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Dáil Debate: The need for updated Garda Guidelines in cases of house, land or property repossessions


Check Against Delivery
Topical Issues Debate
21 April 2015
To ask the Minister for Justice the Garda guidelines in relation to house, land or property repossessions; if the Minister has any plans to review or change such guidelines as a result of recent repossession cases; and if she will make a statement on the matter.

Jack Wall T.D.

The need for updated Garda Guidelines in cases of house, land or property repossessions

Martin Heydon T.D.

Opening Remarks by Minister of State Aodhán Ó Ríordáin TD on behalf of the Minister for Justice and Equality, Frances Fitzgerald TD


I would like to thank the Deputies for raising this matter today. I am speaking on behalf of the Minister for Justice and Equality who regrets she is unable to be present for the debate due to other official commitments. I will of course bring the views of the Deputies to her attention.

Without wanting to comment on the specific circumstances of any particular case, the Minister is of course very much aware of the strain which can arise for individuals and their families when their personal or business finances become distressed. In these circumstances repossession of a home or other property inevitably brings those pressures to a head. All of us as public representatives have engaged with people struggling with these circumstances and it is undoubtedly one of the most tangible legacies of the national economic mismanagement which this Government has been grappling with.

As the Deputies will be aware this Government has put in place a broad strategy to address the problem of mortgage arrears and family home repossessions. This has included an extensive suite of interventions designed to address the problem including specific Central Bank targets for the banks through the Mortgage Arrears Resolution Targets (MART). In addition the Code of Conduct on Mortgage Arrears produced by the Central Bank sets out how mortgage lenders must treat borrowers in or facing mortgage arrears. We have also seen the extensive recasting of the personal insolvency legislation including establishment of the Insolvency Service of Ireland and introduction of the Personal Insolvency Agreement (PIA) Model. In addition we have enhanced the provision of advice through initiatives led by Department of Social Protection. Furthermore the mortgage to rent scheme has been put in place to assist borrowers who are in an unsustainable mortgage position to remain in their homes through the involvement of social housing agencies.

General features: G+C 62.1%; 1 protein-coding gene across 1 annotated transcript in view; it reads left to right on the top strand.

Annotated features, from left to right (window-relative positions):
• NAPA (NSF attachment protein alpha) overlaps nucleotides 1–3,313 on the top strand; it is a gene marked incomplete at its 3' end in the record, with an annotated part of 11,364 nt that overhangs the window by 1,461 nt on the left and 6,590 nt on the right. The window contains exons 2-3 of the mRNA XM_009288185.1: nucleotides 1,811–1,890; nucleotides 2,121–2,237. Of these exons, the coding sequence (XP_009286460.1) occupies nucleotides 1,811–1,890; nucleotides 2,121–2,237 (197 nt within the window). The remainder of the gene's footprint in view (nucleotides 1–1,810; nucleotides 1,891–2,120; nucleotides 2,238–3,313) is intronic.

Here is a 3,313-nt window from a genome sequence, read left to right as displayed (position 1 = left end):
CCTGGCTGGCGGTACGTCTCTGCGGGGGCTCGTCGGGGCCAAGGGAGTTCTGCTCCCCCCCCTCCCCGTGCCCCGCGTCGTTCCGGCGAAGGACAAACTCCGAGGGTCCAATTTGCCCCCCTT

I should also call attention to the review of the insolvency legislation announced as part of the Statement of Government Priorities 2014-2016 . This involved consultations with all the relevant stakeholders and has been completed by the Department of Justice and Equality. Work is currently underway, across Government Departments, to develop a comprehensive and effective response to help those trapped in unsustainable debt to arrive at sustainable solutions. That work is expected to conclude shortly and the Government’s action plan in this area will be announced.